This post is in partnership with 24/7 Wall Street. The article below was originally published on 247wallst.com.
According to data released by the Federal Bureau of Investigations, the United States is becoming safer nearly every year. In the 20 years through 2012, the U.S. violent crime rate has been almost cut in half. Just since 2007, the nation’s violent crime rate has declined from 471.8 to 386.9 incidents per 100,000 people.
While the prevalence of violent crime — which includes murder, rape, robbery, and aggravated assault — has declined in many of the nation’s metropolitan areas, in some regions it has increased. In Bismarck, North Dakota, the violent crime rate more-than doubled — from 167.5 cases per 100,000 people in 2007 to 354.3 in 2013. Based on figures published by the FBI, these are the metropolitan areas with the greatest increases in violent crime rate.
Not all measures of crime produce the same results. While reported offenses of violent crimes were down slightly on a per capita basis in 2012, the most recent year for which data is available, estimates that include non-reported offenses indicate that the violent crime rate actually rose in 2012. According to the Bureau of Justice Statistics, “Crime not reported to police and simple assault accounted for the majority of this increase.”
Although it remains difficult to precisely determine the violent crime rate, the exact relationship between crime and the economy is similarly unclear . Some experts believe that people are more likely to commit crimes as the economy stumbles, while others suggest this relationship is unresolved and that more opportunities to commit crime may arise as the economy improves.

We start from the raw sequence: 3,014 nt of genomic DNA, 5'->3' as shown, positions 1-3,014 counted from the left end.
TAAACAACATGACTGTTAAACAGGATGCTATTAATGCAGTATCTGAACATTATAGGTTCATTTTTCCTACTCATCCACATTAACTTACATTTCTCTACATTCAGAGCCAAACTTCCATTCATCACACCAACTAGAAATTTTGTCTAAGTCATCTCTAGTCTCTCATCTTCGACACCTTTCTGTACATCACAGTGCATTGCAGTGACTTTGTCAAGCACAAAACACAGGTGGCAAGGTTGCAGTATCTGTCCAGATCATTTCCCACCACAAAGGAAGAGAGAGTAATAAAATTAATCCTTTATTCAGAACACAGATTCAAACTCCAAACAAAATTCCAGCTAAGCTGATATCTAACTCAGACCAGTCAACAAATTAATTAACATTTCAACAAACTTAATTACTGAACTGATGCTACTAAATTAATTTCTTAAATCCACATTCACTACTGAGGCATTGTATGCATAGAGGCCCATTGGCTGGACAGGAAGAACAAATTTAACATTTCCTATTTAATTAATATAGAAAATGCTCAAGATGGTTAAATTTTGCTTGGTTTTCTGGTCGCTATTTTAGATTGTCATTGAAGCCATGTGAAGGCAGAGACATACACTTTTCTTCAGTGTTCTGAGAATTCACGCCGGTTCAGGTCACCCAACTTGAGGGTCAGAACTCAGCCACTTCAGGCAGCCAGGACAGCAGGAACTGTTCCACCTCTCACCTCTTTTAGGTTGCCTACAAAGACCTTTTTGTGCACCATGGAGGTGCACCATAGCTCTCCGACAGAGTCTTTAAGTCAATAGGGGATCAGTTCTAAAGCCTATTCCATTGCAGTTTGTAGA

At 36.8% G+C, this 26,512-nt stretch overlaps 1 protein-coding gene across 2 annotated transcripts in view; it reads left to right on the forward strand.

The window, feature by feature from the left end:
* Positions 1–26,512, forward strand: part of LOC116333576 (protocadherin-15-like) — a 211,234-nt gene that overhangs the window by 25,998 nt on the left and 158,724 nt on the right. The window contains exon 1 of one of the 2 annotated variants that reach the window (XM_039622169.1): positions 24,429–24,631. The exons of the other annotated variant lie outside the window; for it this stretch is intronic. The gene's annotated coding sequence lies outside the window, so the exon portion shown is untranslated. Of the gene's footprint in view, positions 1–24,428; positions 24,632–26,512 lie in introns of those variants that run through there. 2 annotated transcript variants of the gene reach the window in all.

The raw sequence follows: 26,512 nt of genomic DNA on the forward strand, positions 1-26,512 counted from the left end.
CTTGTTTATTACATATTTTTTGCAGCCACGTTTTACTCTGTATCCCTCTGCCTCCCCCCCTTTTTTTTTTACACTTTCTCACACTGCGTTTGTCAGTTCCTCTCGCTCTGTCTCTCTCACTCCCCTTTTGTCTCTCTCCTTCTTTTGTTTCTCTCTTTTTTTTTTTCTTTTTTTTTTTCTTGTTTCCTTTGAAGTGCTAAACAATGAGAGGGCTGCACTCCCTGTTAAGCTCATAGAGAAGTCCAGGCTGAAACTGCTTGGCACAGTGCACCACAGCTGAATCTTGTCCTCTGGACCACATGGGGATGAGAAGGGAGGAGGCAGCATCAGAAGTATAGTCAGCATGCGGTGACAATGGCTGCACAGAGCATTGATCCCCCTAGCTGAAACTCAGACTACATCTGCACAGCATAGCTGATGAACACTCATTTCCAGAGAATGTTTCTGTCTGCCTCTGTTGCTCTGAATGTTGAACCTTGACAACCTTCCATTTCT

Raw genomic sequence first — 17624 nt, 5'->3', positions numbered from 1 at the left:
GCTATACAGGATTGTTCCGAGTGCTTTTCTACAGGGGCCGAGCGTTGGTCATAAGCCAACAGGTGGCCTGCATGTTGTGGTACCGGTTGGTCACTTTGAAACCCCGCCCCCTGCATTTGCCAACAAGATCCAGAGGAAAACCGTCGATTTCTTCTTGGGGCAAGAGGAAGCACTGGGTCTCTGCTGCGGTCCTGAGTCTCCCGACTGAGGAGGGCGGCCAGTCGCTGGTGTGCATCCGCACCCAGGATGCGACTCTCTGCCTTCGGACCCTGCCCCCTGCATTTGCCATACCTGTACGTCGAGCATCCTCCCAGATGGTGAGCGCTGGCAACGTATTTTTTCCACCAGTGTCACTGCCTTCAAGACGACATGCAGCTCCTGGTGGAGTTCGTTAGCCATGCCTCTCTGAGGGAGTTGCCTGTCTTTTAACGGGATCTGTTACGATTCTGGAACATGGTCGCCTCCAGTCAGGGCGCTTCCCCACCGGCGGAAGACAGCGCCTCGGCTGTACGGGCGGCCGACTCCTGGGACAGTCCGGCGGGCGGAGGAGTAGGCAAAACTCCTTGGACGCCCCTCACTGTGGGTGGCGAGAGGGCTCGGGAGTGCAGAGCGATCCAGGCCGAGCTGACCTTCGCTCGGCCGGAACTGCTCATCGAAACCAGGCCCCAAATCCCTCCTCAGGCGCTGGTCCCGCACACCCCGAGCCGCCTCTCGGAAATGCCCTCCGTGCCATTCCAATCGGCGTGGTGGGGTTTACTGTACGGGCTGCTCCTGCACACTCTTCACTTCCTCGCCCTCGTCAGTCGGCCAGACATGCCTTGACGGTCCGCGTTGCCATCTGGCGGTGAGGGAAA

“As you just sort of think through the mechanics of a crime, it makes total sense,” John Roman, senior fellow at the Urban Institute, told 24/7 Wall St. “Your car is much less likely to be stolen if its in your garage than if its in the mall parking lot…and your home is much less likely to be burglarized if you’re in it than if you’re somewhere else spending money.”
In many of the metro areas where crime rose the most, the economy has been especially strong. This is the case with Odessa, Texas, an oil boom town that has experienced rapid economic growth and large inflows of people. Two other metro areas, Columbus, Indiana, and Sioux Falls, South Dakota, have also experienced strong growth in recent years.
One of the hidden factors that could be driving up crime rates in areas with thriving economies may be shifting local demographics, Roman explained. “The biggest predictor of committing a criminal act is being young, male, and relatively low-skilled. And when you have these big natural resource booms you’re attracting lots and lots of those people to your community.” As a result, it is not organized criminals driving up crime rates as much as it is likely younger men looking for work, Roman said.
Generally, aggravated assault was the most reported violent crime in 2012, accounting for more than 62% of incidents. This was especially the case in many of the areas that led the nation in rising violent crime rates. Even as most of these areas had dramatic increases in assault rates, most had declining murder rates, and some even had decreases in property crime.
Aside from changing demographics, another factor that may affect crime statistics may be the area’s reporting trends. According to Roman, if police signal they are cracking down on crimes such as domestic violence, they may be able to encourage more people to report a crime.
Drug use, too, may play a role in promoting crime in some areas. Heroin use is on the rise in a number of metro areas because crackdowns on prescription pill abuse “drives people into the black market for heroin,” Roman said. While heroin users are no more likely to be violent, the environment in which drugs are bought and sold is often more dangerous, leading to potentially higher crime rates.
Based on figures published by the FBI’s Uniform Crime Report, 24/7 Wall St. determined the 10 metropolitan statistical areas where crime rates rose the most between 2007 and 2012. In order to be considered, areas had to retain the same geographic boundaries during the period covered, and they had to retain a consistent reporting practices. For some MSAs, less than all areas reported offenses. For these areas, FBI estimates totals based on offenses from areas actually reporting. Additionally, we also reviewed unemployment figures from the Bureau of Labor Statistics (BLS), as well as the BLS’s “Economy At A Glance” tables.